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The euro caught a bid when the morning London session rolled around and was even able to claim the top spot of the session, likely because of Italy-related optimism.

The euro did have a hard time against the higher-yielding Aussie and Kiwi, though, likely because the two higher-yielding currencies were also in demand due to the risk-friendly vibes during the session.

Speaking of risk sentiment, the risk-friendly environment may have been great for the higher-yielders, but it was toxic for the safe-havens, with the Swissy getting the worst of it, so much so that the Swissy was the biggest loser of the session and is also the biggest loser of the day (so far).

Other than those, the pound is also worth noting since it moved higher at the start of the session even though there were no apparent catalysts. Some market analysts were pointing to short-covering, though.

In any case, the pound then got a bullish boost because of net positive U.K. data but got slapped lower when Theresa May’s spokesman announced a meeting on Thursday to discuss preparations for a “no-deal” Brexit. And that slap allowed the Kiwi and Aussie to outpace the pound, so the pound ended up mixed (but a net winner) for the session.

  • Sentix Euro Zone investor confidence: 12.0 vs. 15.0 expected, 14.7 previous
  • U.K. GDP m/m: 0.3% vs. 0.2% expected, 0.1% previous
  • U.K. goods trade balance: -£10.0B vs. -£11.7B expected, -£10.7B previous
  • Construction output in the U.K. m/m: 0.5% vs. 0.4% expected, 1.4% previous
  • U.K. industrial production m/m: 0.1% vs. 0.2% expected, 0.4% previous
  • U.K. manufacturing production m/m: -0.2% vs. 0.0% expected, 0.4% previous

Major Events/Reports:

U.K. data dump

The Office for National Statistics (ONS) released a slew of economic of report for the U.K. earlier.

And first up is the U.K.’s July Index of Production report, which showed that total industrial production in the U.K. only increased by 0.1% month-on-month in July. Moreover, the market was expecting a stronger 0.2% increase. But on a happer note, the increase in July does mark the third consecutive month of growth.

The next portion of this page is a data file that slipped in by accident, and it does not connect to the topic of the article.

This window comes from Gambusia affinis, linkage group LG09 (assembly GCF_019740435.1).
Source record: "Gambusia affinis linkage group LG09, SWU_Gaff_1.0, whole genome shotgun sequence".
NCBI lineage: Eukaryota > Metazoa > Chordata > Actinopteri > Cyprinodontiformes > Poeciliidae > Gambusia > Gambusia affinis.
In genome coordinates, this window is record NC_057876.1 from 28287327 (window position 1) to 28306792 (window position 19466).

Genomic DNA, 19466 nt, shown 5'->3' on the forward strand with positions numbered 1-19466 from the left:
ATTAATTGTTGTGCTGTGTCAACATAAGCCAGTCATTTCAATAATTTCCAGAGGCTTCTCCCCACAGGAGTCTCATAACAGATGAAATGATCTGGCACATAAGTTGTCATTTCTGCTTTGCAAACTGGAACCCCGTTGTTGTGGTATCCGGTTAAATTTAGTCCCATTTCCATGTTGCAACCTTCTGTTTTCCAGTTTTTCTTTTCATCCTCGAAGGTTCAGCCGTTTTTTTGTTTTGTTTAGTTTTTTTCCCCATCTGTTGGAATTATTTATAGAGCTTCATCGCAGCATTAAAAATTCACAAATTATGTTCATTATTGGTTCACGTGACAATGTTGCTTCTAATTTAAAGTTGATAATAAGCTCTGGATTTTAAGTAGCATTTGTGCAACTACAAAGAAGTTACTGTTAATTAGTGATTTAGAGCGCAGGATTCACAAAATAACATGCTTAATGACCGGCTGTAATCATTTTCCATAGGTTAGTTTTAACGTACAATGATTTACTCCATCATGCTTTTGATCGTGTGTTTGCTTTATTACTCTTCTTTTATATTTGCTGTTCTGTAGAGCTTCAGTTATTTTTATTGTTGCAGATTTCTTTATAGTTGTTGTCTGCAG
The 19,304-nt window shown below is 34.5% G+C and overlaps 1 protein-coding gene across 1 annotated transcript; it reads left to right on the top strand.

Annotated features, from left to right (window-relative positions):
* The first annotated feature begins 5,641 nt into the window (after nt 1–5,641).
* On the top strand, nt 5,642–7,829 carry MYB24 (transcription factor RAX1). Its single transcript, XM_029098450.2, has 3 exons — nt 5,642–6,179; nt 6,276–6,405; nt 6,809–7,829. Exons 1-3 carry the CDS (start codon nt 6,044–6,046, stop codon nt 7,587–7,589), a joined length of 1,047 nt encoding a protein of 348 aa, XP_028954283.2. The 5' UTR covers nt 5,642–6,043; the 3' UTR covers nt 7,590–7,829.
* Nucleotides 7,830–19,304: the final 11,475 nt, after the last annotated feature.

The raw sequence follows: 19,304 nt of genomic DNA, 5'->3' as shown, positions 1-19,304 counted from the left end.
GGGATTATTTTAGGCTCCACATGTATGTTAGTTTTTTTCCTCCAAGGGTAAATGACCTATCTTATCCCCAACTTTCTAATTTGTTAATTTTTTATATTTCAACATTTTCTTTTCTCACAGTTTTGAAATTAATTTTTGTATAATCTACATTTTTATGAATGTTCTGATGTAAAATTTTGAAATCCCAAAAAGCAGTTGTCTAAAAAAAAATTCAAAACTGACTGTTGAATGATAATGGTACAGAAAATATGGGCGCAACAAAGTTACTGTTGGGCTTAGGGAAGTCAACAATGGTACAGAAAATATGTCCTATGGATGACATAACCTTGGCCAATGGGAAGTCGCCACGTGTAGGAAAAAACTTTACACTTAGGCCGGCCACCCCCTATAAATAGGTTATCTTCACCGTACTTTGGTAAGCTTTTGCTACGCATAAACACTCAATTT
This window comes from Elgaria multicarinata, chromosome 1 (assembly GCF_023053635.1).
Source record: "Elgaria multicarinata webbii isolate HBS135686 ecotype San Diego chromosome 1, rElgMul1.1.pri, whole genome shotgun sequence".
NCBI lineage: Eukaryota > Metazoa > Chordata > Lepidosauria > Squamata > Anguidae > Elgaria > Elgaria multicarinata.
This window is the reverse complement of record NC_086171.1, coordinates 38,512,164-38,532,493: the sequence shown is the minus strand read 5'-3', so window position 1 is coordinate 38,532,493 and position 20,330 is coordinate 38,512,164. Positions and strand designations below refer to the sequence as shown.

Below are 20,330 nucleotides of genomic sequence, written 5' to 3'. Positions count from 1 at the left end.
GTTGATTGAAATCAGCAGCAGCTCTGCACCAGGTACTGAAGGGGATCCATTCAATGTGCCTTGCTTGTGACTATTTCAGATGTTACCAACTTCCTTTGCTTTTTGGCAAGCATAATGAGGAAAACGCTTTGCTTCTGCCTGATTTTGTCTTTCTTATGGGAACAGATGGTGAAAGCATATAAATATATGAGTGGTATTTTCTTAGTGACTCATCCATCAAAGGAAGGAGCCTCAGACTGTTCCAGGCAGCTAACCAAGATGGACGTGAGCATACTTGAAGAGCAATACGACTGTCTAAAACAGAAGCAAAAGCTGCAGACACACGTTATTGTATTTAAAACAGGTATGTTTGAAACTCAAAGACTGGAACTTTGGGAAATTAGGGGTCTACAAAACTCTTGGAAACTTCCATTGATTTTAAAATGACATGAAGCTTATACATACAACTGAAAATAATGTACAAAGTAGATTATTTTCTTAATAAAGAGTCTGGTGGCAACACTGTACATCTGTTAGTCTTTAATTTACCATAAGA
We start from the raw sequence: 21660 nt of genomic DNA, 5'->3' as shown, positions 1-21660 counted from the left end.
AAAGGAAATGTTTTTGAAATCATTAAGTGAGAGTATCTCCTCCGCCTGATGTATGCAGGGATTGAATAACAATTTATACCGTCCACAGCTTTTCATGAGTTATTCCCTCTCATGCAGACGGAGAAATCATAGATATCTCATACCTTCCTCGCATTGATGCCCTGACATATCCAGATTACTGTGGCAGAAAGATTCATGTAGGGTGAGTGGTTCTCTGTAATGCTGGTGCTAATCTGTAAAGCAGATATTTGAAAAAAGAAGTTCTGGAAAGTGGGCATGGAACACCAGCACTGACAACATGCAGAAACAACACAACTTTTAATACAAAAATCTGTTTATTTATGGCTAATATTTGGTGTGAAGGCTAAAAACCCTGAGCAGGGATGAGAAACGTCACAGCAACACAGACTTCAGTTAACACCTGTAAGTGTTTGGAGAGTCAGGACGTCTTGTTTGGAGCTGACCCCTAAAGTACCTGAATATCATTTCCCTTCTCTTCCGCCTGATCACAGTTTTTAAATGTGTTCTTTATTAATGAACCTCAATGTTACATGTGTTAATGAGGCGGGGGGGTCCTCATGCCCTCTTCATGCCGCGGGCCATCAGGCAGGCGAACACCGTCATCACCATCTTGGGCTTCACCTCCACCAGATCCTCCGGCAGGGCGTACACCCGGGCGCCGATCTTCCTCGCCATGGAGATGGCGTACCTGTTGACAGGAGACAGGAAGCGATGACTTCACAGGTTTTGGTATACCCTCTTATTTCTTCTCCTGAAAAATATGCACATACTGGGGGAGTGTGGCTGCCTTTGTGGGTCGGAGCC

Looking at the details, the 0.2% fall in manufacturing output and the 0.7% drop in water and waste management output were the main culprits for the weaker-than-expected reading. And the main reason why total industrial production was still in positive territory is the 3.3% in mining and quarrying output.

Moving on to U.K.’s July construction output report, that revealed that construction output in the U.K. increased by 0.5%, beating expectations for a 0.4% increase. And according to the report, construction activity was “driven predominantly by a 4.0% increase in new private housing work,” which is a good sign for the U.K. housing market.

Up next is the U.K.’s July trade report. And that showed that the U.K.’s trade deficit narrowed from £10.7 billion to £10.0 billion, which is great because the consensus was that it would widen to £11.7 billion.

Even better, the smaller deficit was due to total exports growing by 2.0%, which was only partially offset by the 0.4% increase in imports.

And finally, we have the U.K.’s July GDP report, which showed that the British economy expanded by 0.3% month-on-month, which is a tick faster than the expected 0.2% increase, and a solid start for Q3 2018.

This brings the three-month moving average to 0.6%, which is the best reading since August 2017. The year-on-year reading also looks good since that came in at +1.6%, which is faster compared to July’s annual reading of +1.3%.